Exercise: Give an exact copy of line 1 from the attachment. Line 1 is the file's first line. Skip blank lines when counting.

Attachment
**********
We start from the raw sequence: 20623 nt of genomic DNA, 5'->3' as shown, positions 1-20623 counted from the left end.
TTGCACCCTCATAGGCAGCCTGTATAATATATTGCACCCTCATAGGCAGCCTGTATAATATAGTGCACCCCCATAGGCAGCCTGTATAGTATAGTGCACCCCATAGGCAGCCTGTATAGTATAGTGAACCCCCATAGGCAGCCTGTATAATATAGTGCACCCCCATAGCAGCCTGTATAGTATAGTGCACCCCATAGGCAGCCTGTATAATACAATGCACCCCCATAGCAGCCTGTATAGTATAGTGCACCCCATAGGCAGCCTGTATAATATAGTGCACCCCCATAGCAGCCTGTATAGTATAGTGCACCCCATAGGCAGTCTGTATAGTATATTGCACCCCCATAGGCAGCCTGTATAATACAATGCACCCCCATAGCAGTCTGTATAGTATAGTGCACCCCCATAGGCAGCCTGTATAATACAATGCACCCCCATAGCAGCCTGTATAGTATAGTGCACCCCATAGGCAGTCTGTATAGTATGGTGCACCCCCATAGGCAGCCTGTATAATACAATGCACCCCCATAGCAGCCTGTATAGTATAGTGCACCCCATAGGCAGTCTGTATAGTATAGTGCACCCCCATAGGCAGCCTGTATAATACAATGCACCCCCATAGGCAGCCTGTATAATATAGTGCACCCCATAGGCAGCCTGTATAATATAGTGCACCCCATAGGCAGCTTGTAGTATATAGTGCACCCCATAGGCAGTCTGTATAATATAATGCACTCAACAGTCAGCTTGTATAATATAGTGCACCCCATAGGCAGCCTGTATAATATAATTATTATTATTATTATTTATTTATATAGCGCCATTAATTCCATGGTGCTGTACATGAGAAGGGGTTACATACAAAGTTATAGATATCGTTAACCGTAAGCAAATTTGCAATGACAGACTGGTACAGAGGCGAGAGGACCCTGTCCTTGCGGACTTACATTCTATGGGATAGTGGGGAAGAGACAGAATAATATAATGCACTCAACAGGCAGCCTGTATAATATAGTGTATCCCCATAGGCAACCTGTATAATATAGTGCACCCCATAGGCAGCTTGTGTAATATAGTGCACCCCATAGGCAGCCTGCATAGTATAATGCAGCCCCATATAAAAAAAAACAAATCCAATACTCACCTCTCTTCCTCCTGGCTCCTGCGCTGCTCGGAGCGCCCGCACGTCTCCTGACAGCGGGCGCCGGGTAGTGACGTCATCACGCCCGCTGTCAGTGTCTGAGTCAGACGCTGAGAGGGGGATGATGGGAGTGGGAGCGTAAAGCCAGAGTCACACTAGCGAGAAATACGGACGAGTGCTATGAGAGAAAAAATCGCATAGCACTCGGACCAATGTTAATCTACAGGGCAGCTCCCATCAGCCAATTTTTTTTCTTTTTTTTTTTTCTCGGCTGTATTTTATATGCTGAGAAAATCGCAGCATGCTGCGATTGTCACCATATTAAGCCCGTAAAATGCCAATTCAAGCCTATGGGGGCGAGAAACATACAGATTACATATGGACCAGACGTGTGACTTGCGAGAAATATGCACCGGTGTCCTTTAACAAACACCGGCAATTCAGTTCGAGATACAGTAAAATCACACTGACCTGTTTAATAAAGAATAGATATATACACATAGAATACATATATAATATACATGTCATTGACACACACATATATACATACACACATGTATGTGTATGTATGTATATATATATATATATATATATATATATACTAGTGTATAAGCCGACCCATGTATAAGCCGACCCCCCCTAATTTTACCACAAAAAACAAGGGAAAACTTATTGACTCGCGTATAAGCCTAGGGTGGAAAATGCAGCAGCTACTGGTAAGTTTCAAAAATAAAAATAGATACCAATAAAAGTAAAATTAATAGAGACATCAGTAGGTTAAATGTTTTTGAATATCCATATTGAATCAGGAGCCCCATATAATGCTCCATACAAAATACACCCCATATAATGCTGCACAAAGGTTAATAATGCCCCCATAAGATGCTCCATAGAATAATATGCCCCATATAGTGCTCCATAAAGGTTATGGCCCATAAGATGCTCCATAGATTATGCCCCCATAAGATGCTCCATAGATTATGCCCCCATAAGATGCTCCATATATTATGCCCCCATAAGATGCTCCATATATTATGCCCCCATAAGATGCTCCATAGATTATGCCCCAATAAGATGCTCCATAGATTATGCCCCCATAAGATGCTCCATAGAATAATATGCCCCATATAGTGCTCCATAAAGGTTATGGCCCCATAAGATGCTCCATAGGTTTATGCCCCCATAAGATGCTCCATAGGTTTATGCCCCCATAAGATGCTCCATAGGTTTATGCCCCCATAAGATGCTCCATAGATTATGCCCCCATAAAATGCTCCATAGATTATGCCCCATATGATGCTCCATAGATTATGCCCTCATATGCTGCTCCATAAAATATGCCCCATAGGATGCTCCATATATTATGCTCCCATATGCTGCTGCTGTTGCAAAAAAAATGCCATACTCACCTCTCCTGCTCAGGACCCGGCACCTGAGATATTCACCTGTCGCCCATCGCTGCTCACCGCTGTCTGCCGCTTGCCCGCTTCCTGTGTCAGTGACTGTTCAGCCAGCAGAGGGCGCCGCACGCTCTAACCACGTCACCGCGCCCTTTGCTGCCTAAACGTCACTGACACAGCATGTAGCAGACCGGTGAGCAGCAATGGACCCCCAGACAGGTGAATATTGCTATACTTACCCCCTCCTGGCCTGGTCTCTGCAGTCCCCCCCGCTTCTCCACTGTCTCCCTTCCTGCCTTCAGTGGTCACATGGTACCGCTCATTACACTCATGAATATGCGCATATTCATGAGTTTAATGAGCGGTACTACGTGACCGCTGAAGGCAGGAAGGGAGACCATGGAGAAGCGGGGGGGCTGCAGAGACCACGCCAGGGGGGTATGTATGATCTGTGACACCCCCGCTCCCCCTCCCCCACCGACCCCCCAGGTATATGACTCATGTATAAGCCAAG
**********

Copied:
We start from the raw sequence: 20623 nt of genomic DNA, 5'->3' as shown, positions 1-20623 counted from the left end.